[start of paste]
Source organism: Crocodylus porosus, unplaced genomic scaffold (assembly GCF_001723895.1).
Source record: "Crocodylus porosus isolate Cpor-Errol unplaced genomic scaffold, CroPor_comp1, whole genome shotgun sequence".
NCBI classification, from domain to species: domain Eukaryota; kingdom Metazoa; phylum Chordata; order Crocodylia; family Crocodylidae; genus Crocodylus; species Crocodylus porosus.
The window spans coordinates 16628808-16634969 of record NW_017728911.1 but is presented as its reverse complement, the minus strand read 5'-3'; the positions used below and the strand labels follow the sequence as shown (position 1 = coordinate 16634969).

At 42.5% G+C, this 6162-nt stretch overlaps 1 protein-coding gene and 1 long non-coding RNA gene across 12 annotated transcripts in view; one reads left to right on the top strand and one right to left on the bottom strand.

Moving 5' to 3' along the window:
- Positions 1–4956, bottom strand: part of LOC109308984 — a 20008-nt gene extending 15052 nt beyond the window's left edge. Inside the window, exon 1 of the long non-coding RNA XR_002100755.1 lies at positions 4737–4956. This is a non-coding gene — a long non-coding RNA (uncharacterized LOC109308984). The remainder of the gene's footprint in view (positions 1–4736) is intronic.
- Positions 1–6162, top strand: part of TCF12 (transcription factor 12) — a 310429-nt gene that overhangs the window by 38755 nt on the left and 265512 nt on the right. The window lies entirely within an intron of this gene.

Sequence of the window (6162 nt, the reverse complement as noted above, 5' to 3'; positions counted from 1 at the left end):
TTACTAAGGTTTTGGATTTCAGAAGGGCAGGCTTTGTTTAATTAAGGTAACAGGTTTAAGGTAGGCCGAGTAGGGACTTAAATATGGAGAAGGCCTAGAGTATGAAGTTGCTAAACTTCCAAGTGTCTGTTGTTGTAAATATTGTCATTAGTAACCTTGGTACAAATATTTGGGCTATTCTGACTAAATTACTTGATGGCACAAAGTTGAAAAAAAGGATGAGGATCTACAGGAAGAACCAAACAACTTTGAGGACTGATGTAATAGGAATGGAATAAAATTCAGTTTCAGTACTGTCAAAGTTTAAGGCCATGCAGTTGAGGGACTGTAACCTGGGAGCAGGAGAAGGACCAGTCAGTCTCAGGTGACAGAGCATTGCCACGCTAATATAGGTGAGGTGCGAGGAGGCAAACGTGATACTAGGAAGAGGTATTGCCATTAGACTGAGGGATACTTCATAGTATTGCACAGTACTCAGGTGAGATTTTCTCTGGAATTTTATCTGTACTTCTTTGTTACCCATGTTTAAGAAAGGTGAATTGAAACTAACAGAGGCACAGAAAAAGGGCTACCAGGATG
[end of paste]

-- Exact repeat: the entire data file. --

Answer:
Source organism: Crocodylus porosus, unplaced genomic scaffold (assembly GCF_001723895.1).
Source record: "Crocodylus porosus isolate Cpor-Errol unplaced genomic scaffold, CroPor_comp1, whole genome shotgun sequence".
NCBI classification, from domain to species: domain Eukaryota; kingdom Metazoa; phylum Chordata; order Crocodylia; family Crocodylidae; genus Crocodylus; species Crocodylus porosus.
The window spans coordinates 16628808-16634969 of record NW_017728911.1 but is presented as its reverse complement, the minus strand read 5'-3'; the positions used below and the strand labels follow the sequence as shown (position 1 = coordinate 16634969).

At 42.5% G+C, this 6162-nt stretch overlaps 1 protein-coding gene and 1 long non-coding RNA gene across 12 annotated transcripts in view; one reads left to right on the top strand and one right to left on the bottom strand.

Moving 5' to 3' along the window:
- Positions 1–4956, bottom strand: part of LOC109308984 — a 20008-nt gene extending 15052 nt beyond the window's left edge. Inside the window, exon 1 of the long non-coding RNA XR_002100755.1 lies at positions 4737–4956. This is a non-coding gene — a long non-coding RNA (uncharacterized LOC109308984). The remainder of the gene's footprint in view (positions 1–4736) is intronic.
- Positions 1–6162, top strand: part of TCF12 (transcription factor 12) — a 310429-nt gene that overhangs the window by 38755 nt on the left and 265512 nt on the right. The window lies entirely within an intron of this gene.

Sequence of the window (6162 nt, the reverse complement as noted above, 5' to 3'; positions counted from 1 at the left end):
TTACTAAGGTTTTGGATTTCAGAAGGGCAGGCTTTGTTTAATTAAGGTAACAGGTTTAAGGTAGGCCGAGTAGGGACTTAAATATGGAGAAGGCCTAGAGTATGAAGTTGCTAAACTTCCAAGTGTCTGTTGTTGTAAATATTGTCATTAGTAACCTTGGTACAAATATTTGGGCTATTCTGACTAAATTACTTGATGGCACAAAGTTGAAAAAAAGGATGAGGATCTACAGGAAGAACCAAACAACTTTGAGGACTGATGTAATAGGAATGGAATAAAATTCAGTTTCAGTACTGTCAAAGTTTAAGGCCATGCAGTTGAGGGACTGTAACCTGGGAGCAGGAGAAGGACCAGTCAGTCTCAGGTGACAGAGCATTGCCACGCTAATATAGGTGAGGTGCGAGGAGGCAAACGTGATACTAGGAAGAGGTATTGCCATTAGACTGAGGGATACTTCATAGTATTGCACAGTACTCAGGTGAGATTTTCTCTGGAATTTTATCTGTACTTCTTTGTTACCCATGTTTAAGAAAGGTGAATTGAAACTAACAGAGGCACAGAAAAAGGGCTACCAGGATG